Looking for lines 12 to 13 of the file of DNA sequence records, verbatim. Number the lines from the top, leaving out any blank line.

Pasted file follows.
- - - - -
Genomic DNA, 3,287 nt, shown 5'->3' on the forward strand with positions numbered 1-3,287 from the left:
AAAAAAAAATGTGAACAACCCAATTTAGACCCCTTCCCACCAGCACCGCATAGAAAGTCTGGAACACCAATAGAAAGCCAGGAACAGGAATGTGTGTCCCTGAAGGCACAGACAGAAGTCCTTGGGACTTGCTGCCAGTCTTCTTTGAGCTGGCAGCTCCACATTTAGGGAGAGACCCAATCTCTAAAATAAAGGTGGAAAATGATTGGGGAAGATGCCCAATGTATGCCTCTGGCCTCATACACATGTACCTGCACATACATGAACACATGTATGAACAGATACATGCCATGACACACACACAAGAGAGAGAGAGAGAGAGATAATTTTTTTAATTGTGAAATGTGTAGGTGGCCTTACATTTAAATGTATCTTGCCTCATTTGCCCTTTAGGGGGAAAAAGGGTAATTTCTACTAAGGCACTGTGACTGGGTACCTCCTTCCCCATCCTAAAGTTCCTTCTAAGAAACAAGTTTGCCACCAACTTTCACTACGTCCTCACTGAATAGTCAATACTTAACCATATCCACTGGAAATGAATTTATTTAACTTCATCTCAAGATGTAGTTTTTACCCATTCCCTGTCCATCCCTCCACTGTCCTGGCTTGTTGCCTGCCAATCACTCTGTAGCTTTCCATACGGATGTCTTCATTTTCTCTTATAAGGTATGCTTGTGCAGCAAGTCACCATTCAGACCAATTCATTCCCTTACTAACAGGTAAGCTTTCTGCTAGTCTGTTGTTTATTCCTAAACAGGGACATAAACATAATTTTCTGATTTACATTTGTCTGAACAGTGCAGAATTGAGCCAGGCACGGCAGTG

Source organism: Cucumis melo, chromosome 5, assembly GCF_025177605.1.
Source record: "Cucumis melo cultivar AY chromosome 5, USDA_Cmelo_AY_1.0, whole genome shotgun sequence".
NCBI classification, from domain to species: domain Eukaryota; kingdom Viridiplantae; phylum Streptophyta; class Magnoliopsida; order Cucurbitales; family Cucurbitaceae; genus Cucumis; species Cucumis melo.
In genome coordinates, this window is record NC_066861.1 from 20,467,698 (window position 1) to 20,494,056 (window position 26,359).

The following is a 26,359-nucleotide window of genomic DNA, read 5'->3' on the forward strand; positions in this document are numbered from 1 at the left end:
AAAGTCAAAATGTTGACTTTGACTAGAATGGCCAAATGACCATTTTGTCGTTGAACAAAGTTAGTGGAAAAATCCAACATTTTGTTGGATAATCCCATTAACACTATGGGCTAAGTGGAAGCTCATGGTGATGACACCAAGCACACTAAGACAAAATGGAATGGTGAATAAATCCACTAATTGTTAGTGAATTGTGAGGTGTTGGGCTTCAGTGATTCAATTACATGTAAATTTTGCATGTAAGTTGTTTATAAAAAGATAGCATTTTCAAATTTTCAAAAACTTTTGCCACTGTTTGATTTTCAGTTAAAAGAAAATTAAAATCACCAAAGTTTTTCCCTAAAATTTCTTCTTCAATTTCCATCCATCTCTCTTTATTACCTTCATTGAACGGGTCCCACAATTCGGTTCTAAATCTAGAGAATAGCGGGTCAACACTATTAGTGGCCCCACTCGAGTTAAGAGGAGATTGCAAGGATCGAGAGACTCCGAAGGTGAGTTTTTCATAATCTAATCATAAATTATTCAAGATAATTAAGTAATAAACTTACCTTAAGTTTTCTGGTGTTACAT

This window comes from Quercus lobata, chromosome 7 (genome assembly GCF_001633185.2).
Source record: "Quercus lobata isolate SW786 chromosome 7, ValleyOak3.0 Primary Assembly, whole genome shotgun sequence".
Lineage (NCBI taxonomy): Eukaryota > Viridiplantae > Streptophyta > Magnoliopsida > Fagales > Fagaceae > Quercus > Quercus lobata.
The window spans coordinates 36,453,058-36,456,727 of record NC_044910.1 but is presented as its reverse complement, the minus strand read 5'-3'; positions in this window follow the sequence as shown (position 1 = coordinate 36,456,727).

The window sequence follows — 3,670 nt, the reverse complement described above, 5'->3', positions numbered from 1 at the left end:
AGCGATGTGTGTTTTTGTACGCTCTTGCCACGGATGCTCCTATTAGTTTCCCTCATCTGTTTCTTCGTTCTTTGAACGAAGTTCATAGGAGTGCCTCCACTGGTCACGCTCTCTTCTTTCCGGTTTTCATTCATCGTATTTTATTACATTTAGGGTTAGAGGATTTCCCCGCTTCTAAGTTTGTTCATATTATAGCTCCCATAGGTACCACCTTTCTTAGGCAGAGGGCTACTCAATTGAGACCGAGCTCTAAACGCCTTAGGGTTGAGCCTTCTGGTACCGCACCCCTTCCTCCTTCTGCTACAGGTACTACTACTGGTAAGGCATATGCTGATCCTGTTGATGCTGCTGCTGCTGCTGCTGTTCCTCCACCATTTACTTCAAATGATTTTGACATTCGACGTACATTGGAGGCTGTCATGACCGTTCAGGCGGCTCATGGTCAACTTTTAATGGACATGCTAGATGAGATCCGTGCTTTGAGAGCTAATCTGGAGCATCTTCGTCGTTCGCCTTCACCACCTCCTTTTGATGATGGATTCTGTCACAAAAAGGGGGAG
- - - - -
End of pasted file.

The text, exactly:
The window spans coordinates 36,453,058-36,456,727 of record NC_044910.1 but is presented as its reverse complement, the minus strand read 5'-3'; positions in this window follow the sequence as shown (position 1 = coordinate 36,456,727).

The window sequence follows — 3,670 nt, the reverse complement described above, 5'->3', positions numbered from 1 at the left end: